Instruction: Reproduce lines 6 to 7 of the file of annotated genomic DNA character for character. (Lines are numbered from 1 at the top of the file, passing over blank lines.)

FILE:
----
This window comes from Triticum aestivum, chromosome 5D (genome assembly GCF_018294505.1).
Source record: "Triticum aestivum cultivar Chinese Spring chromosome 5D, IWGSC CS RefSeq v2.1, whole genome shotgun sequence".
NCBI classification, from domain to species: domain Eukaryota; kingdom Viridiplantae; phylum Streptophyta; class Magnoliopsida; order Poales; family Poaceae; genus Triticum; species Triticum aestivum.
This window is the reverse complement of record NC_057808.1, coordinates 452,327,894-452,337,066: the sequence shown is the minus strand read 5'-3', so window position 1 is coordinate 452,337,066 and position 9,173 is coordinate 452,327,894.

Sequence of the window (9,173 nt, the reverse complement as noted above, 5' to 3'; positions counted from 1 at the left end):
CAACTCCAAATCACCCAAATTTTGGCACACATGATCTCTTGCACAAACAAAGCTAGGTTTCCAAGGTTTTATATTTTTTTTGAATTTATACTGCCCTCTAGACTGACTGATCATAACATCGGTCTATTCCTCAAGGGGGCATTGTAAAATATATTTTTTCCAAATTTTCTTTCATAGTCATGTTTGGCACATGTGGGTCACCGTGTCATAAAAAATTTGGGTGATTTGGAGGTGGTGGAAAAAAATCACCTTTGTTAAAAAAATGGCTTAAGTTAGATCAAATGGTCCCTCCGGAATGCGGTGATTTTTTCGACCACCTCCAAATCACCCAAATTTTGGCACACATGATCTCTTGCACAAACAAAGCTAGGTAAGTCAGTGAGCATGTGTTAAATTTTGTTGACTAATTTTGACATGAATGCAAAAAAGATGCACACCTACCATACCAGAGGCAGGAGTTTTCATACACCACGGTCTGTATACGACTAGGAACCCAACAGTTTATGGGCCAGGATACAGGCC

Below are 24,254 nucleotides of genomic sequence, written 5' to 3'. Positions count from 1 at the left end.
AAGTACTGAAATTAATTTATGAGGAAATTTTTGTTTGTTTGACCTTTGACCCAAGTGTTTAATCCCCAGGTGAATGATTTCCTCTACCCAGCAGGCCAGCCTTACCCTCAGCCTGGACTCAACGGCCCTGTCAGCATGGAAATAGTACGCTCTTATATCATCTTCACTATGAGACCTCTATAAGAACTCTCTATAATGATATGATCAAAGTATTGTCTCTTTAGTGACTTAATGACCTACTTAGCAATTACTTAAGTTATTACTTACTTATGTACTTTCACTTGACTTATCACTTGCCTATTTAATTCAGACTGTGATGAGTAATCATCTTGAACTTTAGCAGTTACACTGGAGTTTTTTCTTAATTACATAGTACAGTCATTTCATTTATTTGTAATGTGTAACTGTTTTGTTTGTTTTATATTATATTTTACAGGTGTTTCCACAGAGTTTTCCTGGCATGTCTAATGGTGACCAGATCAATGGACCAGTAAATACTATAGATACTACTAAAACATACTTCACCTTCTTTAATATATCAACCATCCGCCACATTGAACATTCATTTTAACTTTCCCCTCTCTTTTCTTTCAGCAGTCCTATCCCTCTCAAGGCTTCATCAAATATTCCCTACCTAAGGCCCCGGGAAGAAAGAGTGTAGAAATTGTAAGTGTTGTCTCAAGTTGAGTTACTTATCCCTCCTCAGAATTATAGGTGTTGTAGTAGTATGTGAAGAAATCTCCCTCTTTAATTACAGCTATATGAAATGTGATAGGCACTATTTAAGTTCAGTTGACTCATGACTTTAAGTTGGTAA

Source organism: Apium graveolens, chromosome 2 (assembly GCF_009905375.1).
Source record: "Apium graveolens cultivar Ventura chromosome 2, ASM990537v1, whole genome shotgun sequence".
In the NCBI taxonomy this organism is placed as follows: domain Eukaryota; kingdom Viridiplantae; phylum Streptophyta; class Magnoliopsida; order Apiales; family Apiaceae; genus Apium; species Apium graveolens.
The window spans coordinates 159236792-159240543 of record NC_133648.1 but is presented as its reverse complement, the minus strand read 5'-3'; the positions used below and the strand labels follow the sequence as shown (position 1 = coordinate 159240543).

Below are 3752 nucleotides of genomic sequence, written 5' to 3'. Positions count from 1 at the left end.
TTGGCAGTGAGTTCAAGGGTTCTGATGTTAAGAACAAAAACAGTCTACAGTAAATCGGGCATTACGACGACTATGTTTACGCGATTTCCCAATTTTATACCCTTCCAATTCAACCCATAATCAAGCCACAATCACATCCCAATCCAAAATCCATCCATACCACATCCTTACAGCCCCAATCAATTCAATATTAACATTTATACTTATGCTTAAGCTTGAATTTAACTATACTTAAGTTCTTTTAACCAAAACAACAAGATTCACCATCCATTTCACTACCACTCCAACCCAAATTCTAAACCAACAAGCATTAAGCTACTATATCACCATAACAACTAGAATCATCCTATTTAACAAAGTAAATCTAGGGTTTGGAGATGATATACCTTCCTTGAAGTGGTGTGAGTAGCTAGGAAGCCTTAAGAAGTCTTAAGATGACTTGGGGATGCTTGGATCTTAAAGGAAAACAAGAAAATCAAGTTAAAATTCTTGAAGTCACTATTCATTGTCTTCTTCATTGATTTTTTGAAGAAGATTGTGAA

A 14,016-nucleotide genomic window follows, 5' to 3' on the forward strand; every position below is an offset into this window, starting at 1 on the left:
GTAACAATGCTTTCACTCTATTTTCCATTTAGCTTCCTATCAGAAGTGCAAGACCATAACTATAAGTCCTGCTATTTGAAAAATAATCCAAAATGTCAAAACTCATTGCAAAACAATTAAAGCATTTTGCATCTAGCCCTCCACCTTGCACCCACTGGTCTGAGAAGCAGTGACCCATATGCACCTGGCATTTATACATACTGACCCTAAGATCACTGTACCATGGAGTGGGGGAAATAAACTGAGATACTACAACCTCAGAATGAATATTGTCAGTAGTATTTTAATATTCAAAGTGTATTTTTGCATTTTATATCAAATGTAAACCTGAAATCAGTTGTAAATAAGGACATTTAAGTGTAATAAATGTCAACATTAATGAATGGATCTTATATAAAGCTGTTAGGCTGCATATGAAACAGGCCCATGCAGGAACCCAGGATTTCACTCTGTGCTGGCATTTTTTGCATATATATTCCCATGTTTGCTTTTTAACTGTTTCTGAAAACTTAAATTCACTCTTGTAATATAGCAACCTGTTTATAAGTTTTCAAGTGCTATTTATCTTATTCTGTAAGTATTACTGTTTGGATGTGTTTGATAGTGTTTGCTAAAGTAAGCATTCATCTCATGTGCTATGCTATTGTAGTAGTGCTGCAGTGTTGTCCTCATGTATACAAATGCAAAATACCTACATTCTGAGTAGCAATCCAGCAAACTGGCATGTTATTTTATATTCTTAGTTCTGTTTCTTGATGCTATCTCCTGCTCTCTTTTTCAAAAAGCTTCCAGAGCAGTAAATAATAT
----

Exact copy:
CAACTCCAAATCACCCAAATTTTGGCACACATGATCTCTTGCACAAACAAAGCTAGGTTTCCAAGGTTTTATATTTTTTTTGAATTTATACTGCCCTCTAGACTGACTGATCATAACATCGGTCTATTCCTCAAGGGGGCATTGTAAAATATATTTTTTCCAAATTTTCTTTCATAGTCATGTTTGGCACATGTGGGTCACCGTGTCATAAAAAATTTGGGTGATTTGGAGGTGGTGGAAAAAAATCACCTTTGTTAAAAAAATGGCTTAAGTTAGATCAAATGGTCCCTCCGGAATGCGGTGATTTTTTCGACCACCTCCAAATCACCCAAATTTTGGCACACATGATCTCTTGCACAAACAAAGCTAGGTAAGTCAGTGAGCATGTGTTAAATTTTGTTGACTAATTTTGACATGAATGCAAAAAAGATGCACACCTACCATACCAGAGGCAGGAGTTTTCATACACCACGGTCTGTATACGACTAGGAACCCAACAGTTTATGGGCCAGGATACAGGCC

Below are 24,254 nucleotides of genomic sequence, written 5' to 3'. Positions count from 1 at the left end.